Okay, Pacino really slays as Phil Spector
Phil Spector with an oversized afro just made most of us laugh. But David Mamet, evidently, was inspired to write a film about it when pictures of the befuddled looking record producer emerged from his first murder trial in 2007. That wig provides Mamet with a key moment in his movie, which finally arrives on HBO on Sunday (March 24) with a wall of buzz behind it.
But wait—Phil Spector is not what you think. Beginning with a title card that states, "This is a work of fiction. It’s not ‘based on a true story...,'" Mamet’s film allows the writer-director to riff all over the place on the growing interference between myth, perception, and reality—a hot zone that goes off the scale at a celebrity murder trial.
Mamet imbues his version of Spector with more humanity than most of his real life acquaintances would allow; a point he demonstrates a number of times as Spector’s defense team tries vainly to gather positive testimony from his colleagues.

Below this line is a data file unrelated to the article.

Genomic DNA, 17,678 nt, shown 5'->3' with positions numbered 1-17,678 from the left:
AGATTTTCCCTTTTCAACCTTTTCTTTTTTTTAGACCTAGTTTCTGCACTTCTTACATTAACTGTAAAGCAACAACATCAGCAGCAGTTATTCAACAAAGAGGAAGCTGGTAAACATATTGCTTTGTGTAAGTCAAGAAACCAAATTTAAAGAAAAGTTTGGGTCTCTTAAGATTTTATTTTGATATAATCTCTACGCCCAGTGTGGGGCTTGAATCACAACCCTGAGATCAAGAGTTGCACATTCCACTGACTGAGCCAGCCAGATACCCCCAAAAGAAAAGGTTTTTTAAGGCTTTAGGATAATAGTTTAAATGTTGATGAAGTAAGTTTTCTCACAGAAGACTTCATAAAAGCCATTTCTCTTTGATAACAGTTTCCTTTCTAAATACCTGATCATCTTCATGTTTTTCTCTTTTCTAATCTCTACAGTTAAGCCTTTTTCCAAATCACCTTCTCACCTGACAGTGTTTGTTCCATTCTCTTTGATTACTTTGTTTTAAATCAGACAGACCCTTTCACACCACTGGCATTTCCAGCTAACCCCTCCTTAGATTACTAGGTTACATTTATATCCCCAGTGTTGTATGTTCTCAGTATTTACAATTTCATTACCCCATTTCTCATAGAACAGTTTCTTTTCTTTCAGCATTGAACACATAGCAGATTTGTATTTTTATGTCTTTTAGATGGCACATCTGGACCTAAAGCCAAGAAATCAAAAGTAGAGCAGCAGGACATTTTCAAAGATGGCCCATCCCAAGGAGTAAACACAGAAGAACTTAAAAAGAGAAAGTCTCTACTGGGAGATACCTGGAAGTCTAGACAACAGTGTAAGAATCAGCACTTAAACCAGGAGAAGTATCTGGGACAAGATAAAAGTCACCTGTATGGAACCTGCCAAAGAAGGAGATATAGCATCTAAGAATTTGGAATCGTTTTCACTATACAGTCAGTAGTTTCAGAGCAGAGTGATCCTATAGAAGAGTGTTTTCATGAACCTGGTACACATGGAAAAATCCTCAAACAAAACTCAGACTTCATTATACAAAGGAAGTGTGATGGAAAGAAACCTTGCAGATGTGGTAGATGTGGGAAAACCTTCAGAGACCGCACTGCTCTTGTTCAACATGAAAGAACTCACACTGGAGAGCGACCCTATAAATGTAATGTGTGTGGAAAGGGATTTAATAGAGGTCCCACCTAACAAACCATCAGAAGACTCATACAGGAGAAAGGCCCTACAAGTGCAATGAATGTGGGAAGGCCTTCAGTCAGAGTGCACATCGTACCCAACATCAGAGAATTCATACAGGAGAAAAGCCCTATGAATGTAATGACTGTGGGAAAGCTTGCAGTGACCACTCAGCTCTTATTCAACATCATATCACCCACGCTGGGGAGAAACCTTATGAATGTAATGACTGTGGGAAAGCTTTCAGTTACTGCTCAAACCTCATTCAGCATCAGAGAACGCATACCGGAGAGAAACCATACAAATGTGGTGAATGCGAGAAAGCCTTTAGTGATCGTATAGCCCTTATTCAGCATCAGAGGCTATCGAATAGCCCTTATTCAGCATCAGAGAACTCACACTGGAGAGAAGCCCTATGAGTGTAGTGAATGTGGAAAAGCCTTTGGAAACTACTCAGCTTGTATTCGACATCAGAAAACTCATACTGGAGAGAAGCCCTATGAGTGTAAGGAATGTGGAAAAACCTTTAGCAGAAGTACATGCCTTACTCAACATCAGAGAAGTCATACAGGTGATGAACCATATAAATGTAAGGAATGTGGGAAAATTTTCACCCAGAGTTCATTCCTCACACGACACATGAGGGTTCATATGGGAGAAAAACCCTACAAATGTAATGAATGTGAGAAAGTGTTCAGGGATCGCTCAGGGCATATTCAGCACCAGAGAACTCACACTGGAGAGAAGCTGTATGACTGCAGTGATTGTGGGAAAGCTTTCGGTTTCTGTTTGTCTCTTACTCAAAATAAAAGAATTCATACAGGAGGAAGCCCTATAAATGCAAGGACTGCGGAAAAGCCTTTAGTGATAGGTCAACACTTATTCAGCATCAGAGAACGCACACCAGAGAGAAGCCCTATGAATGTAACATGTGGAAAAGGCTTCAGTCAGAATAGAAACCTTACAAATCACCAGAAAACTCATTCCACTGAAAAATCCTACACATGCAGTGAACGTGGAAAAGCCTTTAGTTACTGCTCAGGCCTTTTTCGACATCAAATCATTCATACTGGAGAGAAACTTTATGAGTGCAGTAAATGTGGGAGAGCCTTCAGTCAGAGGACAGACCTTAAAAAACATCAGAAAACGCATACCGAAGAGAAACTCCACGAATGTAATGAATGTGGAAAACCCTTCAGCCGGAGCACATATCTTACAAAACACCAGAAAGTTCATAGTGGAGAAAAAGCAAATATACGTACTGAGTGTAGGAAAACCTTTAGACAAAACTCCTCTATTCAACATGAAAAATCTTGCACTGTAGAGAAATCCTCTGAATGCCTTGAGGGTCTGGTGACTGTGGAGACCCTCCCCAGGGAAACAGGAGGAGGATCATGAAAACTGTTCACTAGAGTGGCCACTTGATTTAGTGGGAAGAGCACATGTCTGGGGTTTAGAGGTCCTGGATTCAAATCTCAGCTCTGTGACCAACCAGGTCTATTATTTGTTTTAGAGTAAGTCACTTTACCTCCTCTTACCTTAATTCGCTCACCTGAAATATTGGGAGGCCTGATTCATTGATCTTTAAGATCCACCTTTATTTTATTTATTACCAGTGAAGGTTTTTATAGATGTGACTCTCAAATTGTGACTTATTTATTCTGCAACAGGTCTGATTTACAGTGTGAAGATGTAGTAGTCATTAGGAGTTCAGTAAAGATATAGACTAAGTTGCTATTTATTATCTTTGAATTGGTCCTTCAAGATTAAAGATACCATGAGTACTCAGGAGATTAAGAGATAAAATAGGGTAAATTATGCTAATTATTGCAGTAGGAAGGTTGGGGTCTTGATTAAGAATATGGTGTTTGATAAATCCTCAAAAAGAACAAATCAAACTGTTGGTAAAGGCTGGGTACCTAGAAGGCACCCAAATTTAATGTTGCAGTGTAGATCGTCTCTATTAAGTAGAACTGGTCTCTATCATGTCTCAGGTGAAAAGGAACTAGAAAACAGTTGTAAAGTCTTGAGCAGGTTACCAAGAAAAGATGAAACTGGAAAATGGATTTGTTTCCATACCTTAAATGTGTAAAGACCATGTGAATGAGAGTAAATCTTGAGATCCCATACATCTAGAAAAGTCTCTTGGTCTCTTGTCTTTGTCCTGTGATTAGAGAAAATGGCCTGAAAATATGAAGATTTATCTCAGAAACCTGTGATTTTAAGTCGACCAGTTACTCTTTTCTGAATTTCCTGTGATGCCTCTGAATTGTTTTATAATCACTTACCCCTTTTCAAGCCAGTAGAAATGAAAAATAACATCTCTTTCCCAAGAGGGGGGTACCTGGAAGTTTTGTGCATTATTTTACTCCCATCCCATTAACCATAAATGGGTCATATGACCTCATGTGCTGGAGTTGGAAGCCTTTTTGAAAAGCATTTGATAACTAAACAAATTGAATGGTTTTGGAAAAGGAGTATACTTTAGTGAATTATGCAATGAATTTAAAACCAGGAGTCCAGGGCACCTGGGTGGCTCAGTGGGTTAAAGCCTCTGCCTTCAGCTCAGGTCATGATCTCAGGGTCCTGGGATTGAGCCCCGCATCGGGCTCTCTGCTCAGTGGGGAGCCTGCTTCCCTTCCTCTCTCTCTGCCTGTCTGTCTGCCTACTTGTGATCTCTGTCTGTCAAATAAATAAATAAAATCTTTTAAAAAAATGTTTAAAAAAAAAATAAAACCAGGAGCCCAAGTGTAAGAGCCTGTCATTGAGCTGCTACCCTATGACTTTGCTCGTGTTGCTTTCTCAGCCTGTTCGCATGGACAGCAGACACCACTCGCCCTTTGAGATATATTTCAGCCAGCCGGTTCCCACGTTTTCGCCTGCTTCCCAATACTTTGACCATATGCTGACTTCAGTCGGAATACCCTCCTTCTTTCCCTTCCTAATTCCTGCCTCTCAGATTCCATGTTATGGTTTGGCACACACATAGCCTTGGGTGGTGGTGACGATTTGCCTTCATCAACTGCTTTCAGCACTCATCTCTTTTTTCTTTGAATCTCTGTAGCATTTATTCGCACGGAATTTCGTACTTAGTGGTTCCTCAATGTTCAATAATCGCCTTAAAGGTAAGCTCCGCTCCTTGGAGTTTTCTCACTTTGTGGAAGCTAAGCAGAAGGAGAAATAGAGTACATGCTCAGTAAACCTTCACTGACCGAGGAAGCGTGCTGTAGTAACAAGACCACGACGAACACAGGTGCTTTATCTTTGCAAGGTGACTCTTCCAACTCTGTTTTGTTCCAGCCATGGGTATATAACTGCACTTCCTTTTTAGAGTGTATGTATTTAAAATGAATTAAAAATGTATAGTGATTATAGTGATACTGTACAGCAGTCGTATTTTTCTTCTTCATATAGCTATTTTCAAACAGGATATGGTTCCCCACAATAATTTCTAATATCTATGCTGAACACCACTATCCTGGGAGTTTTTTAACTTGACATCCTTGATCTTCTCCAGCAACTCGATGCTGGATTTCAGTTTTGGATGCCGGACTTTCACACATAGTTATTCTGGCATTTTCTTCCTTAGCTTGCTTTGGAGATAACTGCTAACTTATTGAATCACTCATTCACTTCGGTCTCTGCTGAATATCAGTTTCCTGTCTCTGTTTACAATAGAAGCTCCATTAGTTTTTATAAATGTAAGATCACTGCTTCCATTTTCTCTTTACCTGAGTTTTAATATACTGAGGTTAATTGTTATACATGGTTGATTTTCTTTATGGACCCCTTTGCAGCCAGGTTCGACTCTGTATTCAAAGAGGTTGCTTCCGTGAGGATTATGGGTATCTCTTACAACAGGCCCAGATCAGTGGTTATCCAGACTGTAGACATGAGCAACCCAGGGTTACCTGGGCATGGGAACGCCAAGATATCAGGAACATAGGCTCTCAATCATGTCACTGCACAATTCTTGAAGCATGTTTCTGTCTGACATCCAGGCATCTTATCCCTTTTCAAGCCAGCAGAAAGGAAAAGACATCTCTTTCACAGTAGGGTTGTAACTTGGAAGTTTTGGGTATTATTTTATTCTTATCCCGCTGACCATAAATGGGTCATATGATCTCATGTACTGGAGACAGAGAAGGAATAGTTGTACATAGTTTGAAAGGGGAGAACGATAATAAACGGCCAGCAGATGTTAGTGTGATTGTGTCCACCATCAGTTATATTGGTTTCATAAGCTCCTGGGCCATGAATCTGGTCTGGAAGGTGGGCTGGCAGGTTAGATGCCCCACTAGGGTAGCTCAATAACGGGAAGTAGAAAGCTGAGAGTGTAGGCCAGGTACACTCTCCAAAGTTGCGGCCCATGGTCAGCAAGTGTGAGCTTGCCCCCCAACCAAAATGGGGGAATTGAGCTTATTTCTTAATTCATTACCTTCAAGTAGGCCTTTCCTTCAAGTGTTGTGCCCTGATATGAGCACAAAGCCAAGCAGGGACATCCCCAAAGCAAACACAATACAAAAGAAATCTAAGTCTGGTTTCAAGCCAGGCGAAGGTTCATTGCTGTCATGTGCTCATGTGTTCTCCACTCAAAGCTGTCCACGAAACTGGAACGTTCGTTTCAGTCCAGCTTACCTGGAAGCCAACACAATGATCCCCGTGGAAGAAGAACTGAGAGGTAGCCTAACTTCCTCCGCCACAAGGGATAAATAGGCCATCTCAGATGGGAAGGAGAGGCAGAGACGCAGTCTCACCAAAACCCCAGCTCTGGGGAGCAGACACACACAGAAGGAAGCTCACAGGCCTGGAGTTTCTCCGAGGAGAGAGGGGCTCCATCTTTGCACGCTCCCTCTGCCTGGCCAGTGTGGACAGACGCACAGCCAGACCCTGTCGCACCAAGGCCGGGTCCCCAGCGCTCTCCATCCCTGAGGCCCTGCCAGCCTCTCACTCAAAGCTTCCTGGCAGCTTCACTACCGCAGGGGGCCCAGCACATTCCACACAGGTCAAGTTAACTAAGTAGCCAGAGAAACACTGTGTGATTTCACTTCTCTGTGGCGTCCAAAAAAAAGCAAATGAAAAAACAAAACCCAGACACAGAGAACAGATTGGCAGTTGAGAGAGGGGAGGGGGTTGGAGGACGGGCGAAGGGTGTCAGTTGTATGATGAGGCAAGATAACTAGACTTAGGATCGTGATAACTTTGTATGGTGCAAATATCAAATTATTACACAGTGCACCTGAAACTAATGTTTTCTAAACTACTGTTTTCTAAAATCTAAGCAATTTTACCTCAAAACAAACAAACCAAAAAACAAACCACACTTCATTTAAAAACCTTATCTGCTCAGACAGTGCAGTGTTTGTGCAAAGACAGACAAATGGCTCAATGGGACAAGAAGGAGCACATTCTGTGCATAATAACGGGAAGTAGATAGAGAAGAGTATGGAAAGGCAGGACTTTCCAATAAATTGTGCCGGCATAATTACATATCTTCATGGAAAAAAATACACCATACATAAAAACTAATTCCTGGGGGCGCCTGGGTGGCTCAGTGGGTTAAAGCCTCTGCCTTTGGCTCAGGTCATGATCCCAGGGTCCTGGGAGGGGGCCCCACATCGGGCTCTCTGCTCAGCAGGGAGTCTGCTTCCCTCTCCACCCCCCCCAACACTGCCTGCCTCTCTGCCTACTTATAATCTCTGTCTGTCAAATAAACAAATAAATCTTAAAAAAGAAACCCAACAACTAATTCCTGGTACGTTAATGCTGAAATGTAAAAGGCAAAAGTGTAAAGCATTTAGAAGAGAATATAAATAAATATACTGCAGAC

And while Phil Spector depicts the fallen mogul as paranoid, tempestuous, and megalomaniacal—a rant about Sidney Poitier at one point is definitely a keeper—he’s also a rational creature in his own off-planet way, even wise at times, not to mention witty and dashing enough to persuade his reluctant attorney, Linda Kenney Baden (Helen Mirren), to eventually shrug off her own biases against him. Hell, he might even be innocent.
You could complain that Mamet is asking to have it both ways when he creates his own parallel universe to query the elusive nature of truth, and he probably didn’t need to bash us over the head with all that 'Back to Mono' symbolism. Fortunately, Al Pacino’s ferocious performance in the title role—and I really must apologize for the cheap shot I took at the veteran actor here—is more than enough to compensate for this, and the oddly weightless, ultimately puzzling effect of Mamet’s curiosity piece.
Phil Spector premieres on HBO, on Sunday (March 24) at 9 p.m.